Petaluma motorists who dawdle while downtown may want to invest in some timers.

The city is preparing to purchase two GPS-aided, license-plate readers for its parking enforcement officers to more efficiently ticket vehicles parked longer than the two-hour limit.

The Auto-Vu license plate recognition and global positioning hardware package collects images and data on when, where and for how long a vehicle has been in a location.

Police say they will use the technology only to catch parking scofflaws, but the collection and storage of such detailed information about motorists' comings and goings raises privacy questions and concerns about potential misuse of the data.

Lt. Tim Lyons said the sole purpose of the technology is to make the jobs of the three parking officers safer and more efficient and nab drivers hogging parking spaces.

"The only time we'll even view it is if someone contests a ticket," he said. "We don't look at it or monitor the information."

Petaluma won't share the data or contribute to growing public and private license-plate databases law enforcement agencies throughout California are helping compile.

Some agencies install the technology on patrol cars, then collect readings and feed them into intelligence centers operated by local, state and federal law enforcement, according to a report by the Center for Investigative Reporting.

Given the recent disclosure of secret information gathering operations by the National Security Agency, privacy advocates have raised concerns about data collection that can track innocent people's movements.

Some agencies say the technology helps find wanted suspects, stolen cars, kidnapping victims and even homicide suspects or victims.

A San Leandro man who asked the city for an accounting of how many times his two cars had been photographed learned the city had taken 112 images of his vehicles in two years, including one of him and his children getting out of a car in their driveway, according to the San Francisco Chronicle.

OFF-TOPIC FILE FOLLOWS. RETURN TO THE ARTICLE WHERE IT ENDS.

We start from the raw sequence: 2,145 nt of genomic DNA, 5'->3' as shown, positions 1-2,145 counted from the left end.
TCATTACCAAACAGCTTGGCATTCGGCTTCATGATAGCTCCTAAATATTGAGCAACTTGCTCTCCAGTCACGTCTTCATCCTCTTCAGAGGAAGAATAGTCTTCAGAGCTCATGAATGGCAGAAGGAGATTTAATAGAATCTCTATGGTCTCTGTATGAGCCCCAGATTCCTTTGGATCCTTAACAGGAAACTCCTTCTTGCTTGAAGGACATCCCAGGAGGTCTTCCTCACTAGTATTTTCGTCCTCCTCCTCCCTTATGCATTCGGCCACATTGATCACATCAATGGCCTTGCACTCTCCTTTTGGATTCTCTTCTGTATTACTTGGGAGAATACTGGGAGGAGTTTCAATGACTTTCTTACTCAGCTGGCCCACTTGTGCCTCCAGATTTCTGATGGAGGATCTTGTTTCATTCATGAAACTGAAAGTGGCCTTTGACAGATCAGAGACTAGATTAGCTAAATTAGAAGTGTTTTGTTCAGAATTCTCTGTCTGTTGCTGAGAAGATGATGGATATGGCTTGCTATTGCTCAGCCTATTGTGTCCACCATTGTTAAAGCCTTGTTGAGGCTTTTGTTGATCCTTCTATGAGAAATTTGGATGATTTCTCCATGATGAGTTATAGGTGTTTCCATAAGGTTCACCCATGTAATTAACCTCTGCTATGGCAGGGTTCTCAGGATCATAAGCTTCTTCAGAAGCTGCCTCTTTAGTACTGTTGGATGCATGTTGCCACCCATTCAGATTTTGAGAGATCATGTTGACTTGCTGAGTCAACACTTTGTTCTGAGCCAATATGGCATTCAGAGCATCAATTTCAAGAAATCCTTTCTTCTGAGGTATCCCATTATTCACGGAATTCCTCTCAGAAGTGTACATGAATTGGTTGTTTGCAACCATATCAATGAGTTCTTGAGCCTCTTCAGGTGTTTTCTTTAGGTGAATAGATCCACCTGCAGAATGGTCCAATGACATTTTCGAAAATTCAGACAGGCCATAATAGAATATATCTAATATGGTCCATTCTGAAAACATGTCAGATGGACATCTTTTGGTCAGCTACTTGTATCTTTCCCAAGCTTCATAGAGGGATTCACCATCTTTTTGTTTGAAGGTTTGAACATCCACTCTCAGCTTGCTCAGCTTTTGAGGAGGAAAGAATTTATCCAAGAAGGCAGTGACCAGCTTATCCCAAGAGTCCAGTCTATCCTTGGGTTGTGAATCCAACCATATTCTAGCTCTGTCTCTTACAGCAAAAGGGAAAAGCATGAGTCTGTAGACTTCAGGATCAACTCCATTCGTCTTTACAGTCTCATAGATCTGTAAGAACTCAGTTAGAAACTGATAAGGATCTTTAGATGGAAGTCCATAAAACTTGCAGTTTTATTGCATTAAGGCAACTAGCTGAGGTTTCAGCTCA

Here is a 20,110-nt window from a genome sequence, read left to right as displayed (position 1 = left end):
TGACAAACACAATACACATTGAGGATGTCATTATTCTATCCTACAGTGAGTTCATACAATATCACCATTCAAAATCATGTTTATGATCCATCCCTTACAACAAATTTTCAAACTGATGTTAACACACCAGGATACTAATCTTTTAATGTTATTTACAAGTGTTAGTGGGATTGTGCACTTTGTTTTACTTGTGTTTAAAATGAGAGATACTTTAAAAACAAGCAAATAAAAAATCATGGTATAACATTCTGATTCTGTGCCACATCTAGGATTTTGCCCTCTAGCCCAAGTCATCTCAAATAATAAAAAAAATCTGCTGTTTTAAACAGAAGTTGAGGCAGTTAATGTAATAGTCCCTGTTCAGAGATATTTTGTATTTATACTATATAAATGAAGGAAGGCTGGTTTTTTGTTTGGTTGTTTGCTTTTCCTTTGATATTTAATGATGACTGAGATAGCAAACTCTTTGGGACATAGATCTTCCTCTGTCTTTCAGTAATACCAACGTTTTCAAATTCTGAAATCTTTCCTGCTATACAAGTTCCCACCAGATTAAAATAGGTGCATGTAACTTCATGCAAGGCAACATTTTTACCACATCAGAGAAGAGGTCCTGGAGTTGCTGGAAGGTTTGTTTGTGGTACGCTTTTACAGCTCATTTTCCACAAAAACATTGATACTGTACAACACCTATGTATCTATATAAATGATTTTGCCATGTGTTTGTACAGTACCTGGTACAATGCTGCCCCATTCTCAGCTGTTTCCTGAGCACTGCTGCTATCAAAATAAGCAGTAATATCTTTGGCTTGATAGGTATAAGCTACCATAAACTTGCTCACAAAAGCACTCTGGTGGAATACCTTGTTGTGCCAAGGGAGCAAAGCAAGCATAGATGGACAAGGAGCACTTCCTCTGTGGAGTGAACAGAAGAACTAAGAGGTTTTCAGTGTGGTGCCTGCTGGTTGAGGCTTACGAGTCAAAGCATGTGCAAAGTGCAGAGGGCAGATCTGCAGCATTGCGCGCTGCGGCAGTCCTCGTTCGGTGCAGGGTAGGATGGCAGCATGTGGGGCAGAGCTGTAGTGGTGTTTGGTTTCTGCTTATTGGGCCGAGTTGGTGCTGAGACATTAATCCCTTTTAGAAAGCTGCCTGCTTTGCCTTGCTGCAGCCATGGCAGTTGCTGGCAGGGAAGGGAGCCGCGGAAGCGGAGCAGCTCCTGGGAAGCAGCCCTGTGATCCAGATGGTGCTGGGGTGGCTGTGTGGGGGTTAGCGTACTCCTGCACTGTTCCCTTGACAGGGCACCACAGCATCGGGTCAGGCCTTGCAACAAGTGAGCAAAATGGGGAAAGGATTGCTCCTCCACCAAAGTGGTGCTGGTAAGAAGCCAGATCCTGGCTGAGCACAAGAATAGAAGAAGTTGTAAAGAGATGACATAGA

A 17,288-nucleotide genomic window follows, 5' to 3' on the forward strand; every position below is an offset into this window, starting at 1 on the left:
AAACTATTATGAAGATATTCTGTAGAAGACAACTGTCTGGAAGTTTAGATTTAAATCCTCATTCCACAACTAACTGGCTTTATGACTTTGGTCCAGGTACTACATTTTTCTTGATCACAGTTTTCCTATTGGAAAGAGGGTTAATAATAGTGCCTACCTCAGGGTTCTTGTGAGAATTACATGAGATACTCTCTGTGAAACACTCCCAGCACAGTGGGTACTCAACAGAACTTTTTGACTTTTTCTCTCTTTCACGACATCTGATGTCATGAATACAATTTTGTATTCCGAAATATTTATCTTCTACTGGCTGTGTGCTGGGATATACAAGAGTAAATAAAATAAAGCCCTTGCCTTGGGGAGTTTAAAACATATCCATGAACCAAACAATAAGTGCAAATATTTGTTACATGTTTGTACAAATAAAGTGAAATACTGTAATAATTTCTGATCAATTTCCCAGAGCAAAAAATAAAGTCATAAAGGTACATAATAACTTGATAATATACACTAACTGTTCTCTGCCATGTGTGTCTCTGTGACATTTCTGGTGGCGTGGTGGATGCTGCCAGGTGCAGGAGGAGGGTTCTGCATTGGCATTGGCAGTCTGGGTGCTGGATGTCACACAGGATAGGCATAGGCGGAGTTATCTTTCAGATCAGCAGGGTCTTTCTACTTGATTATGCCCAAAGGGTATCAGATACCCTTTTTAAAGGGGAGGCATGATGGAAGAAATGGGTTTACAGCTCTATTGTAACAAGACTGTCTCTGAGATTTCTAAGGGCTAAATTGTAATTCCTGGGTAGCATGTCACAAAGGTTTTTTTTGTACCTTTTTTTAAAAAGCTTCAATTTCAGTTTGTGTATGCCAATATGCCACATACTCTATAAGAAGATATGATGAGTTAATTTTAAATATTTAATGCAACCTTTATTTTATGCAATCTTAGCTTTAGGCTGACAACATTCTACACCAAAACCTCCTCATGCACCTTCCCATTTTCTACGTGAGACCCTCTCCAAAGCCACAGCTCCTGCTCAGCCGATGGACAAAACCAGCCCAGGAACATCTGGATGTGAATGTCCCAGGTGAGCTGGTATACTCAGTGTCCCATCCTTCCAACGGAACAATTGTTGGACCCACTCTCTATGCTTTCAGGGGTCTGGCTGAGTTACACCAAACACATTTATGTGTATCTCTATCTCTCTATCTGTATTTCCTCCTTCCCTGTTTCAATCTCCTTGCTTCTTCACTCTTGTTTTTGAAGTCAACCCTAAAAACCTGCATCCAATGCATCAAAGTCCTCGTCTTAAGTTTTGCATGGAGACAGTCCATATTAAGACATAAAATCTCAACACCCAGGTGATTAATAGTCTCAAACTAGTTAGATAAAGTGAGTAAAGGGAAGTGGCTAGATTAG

License-plate reader "technology is used in a lot of different applications," said Sgt. Ken Savano, who heads Petaluma's traffic squad. "There are legitimate law enforcement purposes for it."

Those would include auto theft, habitual drunken driver investigations and more, he said.

He said Petaluma's data will be accessible only for parking enforcement and won't be easily searchable.

"That being said, should we have a legitimate investigative purpose, a homicide for example, we could have the ability to search it," he said. "It won't be in an easily searchable format."

Santa Rosa attorney Michael Li said he can see legitimate uses as well as the potential for misuse with the data.

Police must get a court order to place a GPS device on a person's car, and this type of unsupervised data tracking isn't far removed from that. But, Li said, if police investigating a burglary were to search the license-plate database to see whose cars were in the area at the time, it's no different than viewing surveillance video.

"If we have a specific person associated with a specific vehicle, it might be enough," Savano allowed. "But it has to be reasonable."

City Council members who authorized spending $84,000 to buy the cameras and other hardware offered no objections. "I don't believe there are some sort of evil, nefarious-type motives behind this, some sort of black ops," Savano said.

Easing the strain on parking enforcement officers Charlene Lavezzoli and Jan Scheele and making their jobs more efficient was the primary goal, Lyons said. The updated technology is similar to a system the city bought in 2005 that has become obsolete.

In the two years since the old system died, Lavezzoli and Scheele have returned to the old-fashioned chalk-on-a-stick method of marking tires, then circling back two hours later to ticket offenders.

"It should be very accurate," Lavezzoli said. "With the GPS, people will have to be more mindful of when they need to move."